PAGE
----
This past week I’ve revisited a linked pair of Straub novels, lost boy, lost girl and In the Night Room. They appeared in 2004 and 2005, long after the horror boom. This was right when I was first investigating Straub, and at the time I was so pleased with these new books. It seemed as if Straub had made a breakthrough, where horror, crime, and the very work of being an author were aligned in proper accord.  Upon re-reading, these books were even better than I remembered. (The stories are linked but they needn’t both be read, nor do they have to be read in order. If you only read one, read In the Night Room.)

The (fictional) town of Millhaven and protagonist Timothy Underhill repeatedly recur in the Straub oeuvre. Millhaven is a typical Midwestern city (Straub was from Wisconsin) and Underhill is a writer of horror and mystery fiction. 

Underhill has gone through transformations over the years — the Straub universe would need a few retcons if it became a franchise — but by the time of lost boy, lost girl and In the Night Room, the reader understands that Underhill and Straub are essentially the same person. On many pages, Straub is writing his daily life, putting himself straight into the frame as Underhill. 

In other words, the books are examples of meta. lost boy, lost girl has the obvious kind of meta, where an author writes about an author. In the Night Room is a committed dive off the deep end. 

Both are comparatively short and sweet. The volumes of the Blue Rose trilogy and the earlier horror classics are massive doorstops; their size is perhaps part of a bid to create the Great American Novel in genre form. Straub slims down for lost boy, lost girl and In the Night Room, and that’s all to the good. Both books are also a frank blend of straight crime and ghost story. By this point, with over a dozen bestsellers under his belt, Straub could pull his weight in either genre, and it seems to be with a sigh of relief that he follows his muse wherever it wants to go.  

The introduction of the ghost antagonist in lost boy, lost girl is flawless. Straub said that the image of the ghost was directly inspired by René Magritte’s 1937 painting Not to Be Reproduced.

Mark came around the corner, looked for an introductory moment up at the whole of Michigan Street, and felt the breath in his lungs turn to vapor. Even before he had taken in any details, his nerve endings had registered a sense of essential wrongness. For perhaps as long as five or six seconds, familiar Michigan Street struck him as enemy territory. Only then did he notice the profound stillness. Drained of life and dimension, Michigan Street was as flat and dead as a landscape on a billboard. Skip lay curled on his porch as if dead. Mark’s knees weakened and trembled, and his heart stuttered in his chest.

With an enigmatic, self-conscious authority that suggested he had been there all along, a thick-bodied man facing the other direction stood silhouetted against the dead sky at the top of Michigan Street. He was there now, in any case, and perhaps he had been posed up there from the start, and in his shock, Mark had failed to see him. The sense of wrongness flowed from this man, Mark understood — this figure with his back turned. Mark took in the unkempt black hair curling past his collar, his wide back covered by a black coat that fell like a sheet of iron to the backs of his knees. Willful, powerful wrongness came off of him like steam.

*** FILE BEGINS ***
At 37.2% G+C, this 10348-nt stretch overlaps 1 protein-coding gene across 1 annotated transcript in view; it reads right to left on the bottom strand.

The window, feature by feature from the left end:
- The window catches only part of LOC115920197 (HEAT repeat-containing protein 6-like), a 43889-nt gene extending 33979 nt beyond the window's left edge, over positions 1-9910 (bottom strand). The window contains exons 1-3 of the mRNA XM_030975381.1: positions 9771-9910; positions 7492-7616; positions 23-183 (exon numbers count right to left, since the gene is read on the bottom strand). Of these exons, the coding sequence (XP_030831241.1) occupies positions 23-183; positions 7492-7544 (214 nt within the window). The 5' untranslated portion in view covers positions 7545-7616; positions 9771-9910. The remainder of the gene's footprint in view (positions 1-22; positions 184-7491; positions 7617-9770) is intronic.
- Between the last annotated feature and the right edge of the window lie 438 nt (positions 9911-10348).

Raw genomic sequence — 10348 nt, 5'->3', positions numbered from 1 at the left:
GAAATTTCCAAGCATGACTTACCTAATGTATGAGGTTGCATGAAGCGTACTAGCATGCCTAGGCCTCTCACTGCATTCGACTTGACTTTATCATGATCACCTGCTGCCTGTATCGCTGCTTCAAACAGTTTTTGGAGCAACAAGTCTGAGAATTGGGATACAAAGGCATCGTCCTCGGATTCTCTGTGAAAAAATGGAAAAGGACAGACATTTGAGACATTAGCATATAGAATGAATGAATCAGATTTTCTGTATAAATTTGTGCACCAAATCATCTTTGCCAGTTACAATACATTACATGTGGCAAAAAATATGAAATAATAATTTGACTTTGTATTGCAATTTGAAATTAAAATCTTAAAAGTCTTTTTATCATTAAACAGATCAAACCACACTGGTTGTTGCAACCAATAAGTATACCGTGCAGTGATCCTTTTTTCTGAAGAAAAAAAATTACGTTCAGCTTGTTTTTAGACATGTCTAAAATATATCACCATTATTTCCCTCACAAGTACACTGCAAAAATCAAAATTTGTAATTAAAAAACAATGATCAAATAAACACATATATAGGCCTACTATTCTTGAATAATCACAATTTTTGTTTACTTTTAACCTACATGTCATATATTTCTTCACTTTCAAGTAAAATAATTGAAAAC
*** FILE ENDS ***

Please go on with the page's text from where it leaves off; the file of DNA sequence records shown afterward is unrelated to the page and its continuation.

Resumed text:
No, Mark thought, this creature had not been standing at the top of the street all along. He had set the scene, then placed himself in it. He had created an effect, and the purpose of the effect was to get Mark’s attention. With the clarity that sometimes follows in the wake of terror, the boy saw that he had been given a warning. A warning against what, the being at the top of the street would let him figure out later. For now, it was enough that he knew he’d been warned.

The next book, In the Night Room, boasts one of Straub’s best crime scenes, where a hapless man races out of a NYC hotel, attempting to fend off armed villains and find a cab for the heroine. For a chapter, Straub is in the stylish forward gear of a Robert B. Parker or a Lawrence Block.  In a break with thriller convention, the author tells us how the chase will end before it starts…yet the breathless tension still holds. 

Later on, Underhill (read: Straub) gets to declaim the high-flying epitaph of In the Night Room at a quotidian book signing/author Q&A. 

“Excuse me, Mr. Underhill, but what is the point of mixing genres? Doesn’t combining fiction with fact merely give you license to be sloppy with the facts?”

“I think it’s the other way around,” Tim said. “Fiction lets me really get the facts right. It’s a way of reaching a kind of truth I wouldn’t otherwise be able to discover.”

It all threatens to be simply too on the nose, but Straub evades caricature and floats easily to a smooth finish. In the Night Room investigates the act of storytelling from someone who could really do it. Further details cannot be given! A curious reader must learn these secrets on their own.